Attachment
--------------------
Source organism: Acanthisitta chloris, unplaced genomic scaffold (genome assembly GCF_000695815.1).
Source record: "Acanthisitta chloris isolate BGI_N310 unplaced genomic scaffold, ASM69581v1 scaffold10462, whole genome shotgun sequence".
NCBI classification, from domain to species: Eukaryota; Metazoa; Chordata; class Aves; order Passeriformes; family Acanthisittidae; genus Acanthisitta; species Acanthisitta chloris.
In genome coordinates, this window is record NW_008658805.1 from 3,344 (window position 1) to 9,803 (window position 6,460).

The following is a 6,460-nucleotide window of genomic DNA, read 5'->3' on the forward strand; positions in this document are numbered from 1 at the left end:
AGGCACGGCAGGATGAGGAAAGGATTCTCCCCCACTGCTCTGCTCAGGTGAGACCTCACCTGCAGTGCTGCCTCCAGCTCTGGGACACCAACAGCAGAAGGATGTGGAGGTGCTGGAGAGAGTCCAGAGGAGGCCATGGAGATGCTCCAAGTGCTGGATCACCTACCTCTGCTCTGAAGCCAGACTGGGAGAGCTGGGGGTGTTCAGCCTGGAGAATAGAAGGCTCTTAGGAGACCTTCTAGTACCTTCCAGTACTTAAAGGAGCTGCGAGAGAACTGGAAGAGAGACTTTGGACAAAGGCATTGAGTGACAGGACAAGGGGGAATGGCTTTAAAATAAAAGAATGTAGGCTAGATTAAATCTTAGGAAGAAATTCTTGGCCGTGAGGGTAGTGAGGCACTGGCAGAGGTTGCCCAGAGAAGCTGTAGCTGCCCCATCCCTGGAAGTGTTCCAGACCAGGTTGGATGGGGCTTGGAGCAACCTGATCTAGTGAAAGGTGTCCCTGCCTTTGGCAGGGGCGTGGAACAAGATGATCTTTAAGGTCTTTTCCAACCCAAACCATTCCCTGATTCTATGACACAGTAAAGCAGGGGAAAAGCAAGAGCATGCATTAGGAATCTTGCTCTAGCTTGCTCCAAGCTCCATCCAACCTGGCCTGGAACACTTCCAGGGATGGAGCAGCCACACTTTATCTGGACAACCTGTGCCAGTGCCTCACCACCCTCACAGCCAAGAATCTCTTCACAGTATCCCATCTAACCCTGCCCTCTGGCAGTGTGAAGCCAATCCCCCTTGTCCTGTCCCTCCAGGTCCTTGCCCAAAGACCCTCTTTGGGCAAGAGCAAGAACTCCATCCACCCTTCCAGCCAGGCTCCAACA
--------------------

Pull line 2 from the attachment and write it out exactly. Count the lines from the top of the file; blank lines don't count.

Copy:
Source record: "Acanthisitta chloris isolate BGI_N310 unplaced genomic scaffold, ASM69581v1 scaffold10462, whole genome shotgun sequence".